Do you feel frustrated with Pinterest and all the latest changes and updates they’ve made? If you do you’re most certainly not alone.
If you’ve been using Pinterest for marketing then you’ll likely know that around March 2020 Pinterest gave us the heads up that they would start prioritizing fresh pins in the algorithm.
They also talked about the new best practices which were all meant to reduce the amount of repins and increase the number of fresh pins on the platform.
As if 2020 hasn’t been hard enough. Just when you think you got the hang of this pinning thing, Pinterest goes and changes all the rules. To make things worse, the new rules aren’t so clear either.
Let’s have a look at some of the most important but not so clear guidelines Pinterest has given us and try to decipher what they actually mean.
What does Pinterest actually mean by ‘Fresh’?
So we need to ask ourselves ‘are they talking about fresh content?’ – The answer to this is yes (and no), it’s always great to create new content for SEO purposes as well as for Pinterest.
But the fact of the matter is that if the content you have hasn’t ever been pinned to Pinterest then it’s considered ‘fresh’ in Pinterest’s eyes. It doesn’t have to be brand new content. As long as it’s never been pinned then you’re good to go.
Does it have to be a new pin leading to a new URL or can it be the same URLs but a different picture and text?
Although a new pin and a new URL is the ideal meaning of fresh, you can absolutely create a new pin with a different picture and new text.
This is considered a fresh pin on Pinterest. But whereas once you could put this pin on a number of different boards and each one would be considered fresh, nowadays the first board you pin it to is the ‘fresh pin’. After that they are considered repins.
Is pinning on different boards considered ‘fresh pins’? And what about Tailwind tribes and smart loops, how does that play out now?
To be truthful the answer at this time is not entirely clear. Pinning the same pin on to different boards is not considered ‘fresh’.
But if this is true then the days of Tailwind are over because we won’t need them anymore.
I think it would be a good idea to hang on to Tailwind and keep repinning with at least a week’s interval to different boards, but no more than five different boards.
This is what I’m doing in the meantime until Pinterest says otherwise regarding Tailwind, which incidentally is one of Pinterest’s ‘trusted partners’.
How many boards should I pin my new pin design to?
Tailwind still keeps 10 boards in the list as the max allowed a number of boards for repins with intervals.
Pinterest now indirectly lets content creators know about their best practices through the spam safeguard feature in Tailwind who is their authorized partner.
Even though 10 is still the max allowed a number of boards, I would start reducing the number of repins to about 5 boards, as apparently these repins will be less and less effective over time.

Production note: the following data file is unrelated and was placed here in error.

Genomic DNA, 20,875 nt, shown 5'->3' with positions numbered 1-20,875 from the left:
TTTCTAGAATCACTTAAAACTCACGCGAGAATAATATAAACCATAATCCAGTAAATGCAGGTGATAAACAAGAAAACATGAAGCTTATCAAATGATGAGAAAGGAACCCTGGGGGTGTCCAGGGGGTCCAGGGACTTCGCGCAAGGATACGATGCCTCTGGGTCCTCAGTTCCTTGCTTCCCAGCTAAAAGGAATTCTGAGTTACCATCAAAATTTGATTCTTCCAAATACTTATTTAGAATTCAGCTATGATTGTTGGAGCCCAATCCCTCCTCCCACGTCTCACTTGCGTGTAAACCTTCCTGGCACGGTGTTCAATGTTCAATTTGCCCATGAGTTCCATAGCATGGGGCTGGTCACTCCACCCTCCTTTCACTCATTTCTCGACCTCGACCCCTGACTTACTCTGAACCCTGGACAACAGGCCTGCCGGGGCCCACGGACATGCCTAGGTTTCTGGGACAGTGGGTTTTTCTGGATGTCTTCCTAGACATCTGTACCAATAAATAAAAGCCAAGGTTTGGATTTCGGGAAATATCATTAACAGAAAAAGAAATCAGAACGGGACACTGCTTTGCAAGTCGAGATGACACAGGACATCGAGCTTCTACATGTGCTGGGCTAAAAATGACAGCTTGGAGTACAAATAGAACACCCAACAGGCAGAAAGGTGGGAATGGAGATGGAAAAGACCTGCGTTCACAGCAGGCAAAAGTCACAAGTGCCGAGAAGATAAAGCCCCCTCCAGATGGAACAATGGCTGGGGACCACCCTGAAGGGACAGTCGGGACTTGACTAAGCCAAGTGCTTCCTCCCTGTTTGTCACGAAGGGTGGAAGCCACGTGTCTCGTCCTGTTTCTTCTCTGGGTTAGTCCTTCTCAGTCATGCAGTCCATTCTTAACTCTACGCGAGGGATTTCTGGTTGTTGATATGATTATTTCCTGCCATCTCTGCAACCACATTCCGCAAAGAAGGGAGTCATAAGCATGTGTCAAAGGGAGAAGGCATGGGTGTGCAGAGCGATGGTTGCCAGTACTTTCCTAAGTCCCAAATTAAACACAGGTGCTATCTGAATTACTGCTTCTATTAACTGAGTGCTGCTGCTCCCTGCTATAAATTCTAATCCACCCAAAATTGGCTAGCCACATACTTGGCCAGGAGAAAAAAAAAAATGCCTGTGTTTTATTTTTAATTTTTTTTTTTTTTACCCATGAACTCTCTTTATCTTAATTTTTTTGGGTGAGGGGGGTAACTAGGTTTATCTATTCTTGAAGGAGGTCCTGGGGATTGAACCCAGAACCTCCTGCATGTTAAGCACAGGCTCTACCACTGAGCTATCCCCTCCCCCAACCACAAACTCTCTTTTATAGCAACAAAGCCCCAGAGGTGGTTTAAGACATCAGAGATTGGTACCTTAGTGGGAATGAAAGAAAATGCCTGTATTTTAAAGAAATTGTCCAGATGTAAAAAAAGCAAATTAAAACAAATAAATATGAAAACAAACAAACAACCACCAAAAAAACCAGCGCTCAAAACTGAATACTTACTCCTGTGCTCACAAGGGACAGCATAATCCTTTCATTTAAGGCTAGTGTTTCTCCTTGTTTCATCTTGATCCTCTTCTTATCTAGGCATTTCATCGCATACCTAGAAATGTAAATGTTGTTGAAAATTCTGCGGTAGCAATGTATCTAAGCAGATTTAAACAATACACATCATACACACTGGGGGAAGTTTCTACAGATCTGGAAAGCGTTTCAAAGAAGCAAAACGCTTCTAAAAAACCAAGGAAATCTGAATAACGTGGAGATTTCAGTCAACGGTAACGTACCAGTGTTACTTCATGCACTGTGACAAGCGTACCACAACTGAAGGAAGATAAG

If you save your pin to 4 more boards that have related but different keywords in the title, you’ll give your pin a chance to rank for additional keywords, regardless of the pin is considered fresh or not.
Is Tailwind still worthwhile using?
At this time (Oct. 2020) Tailwind is still an official Pinterest partner and it doesn’t look like Pinterest treats TW pins any different from the ones saved or scheduled with the Pinterest native scheduler.
But you still need to use Tailwind in the right way and abide by the best practices in order to avoid Pinterest’s very relentless spam filters. So it’s more a case of how you use this tool rather than if the tool is worthwhile using.
What can I do if I’m following all the best practices but my numbers still keep going down?
At this point, I would say to keep on keeping on, at least for the next 3 months stick to a strategy that makes sense and is within the new guidelines. Don’t keep chopping and changing your strategy or else you’ll never understand what works and what doesn’t.
Don’t forget that all those beautiful new pins you’re making might not be under the spotlight right now but they have every chance of being seen in the near future if you’ve done your KW research for the pin description correctly. And they will be searched for indefinitely.
Pinterest is having a kind of midlife crisis and is making some serious algorithm changes that may have affected your account, but these changes as frustrating as they are maybe only temporary and your numbers may very well come back up once the dust has settled.
Also going down the line I expect Pinterest to be more clear on what they are looking for from us content creators once they’ve figured it out themselves.
I believe that some of this confusion has been done somewhat on purpose in order to entice us to buy ads and “pay to play” so to speak, especially as Pinterest has gone public and has pressure from shareholders to make more money. But at the end of the day, Pinterest needs content creators and pin creators in order to keep its platform fresh and interesting.
So bottom line, it’s not easy to put all that effort in and not see immediate returns but if you can keep up with the platform changes (more or less) and not let the recent updates ruffle your feathers too much then you will benefit from extra traffic, leads and income probably sooner rather than later.
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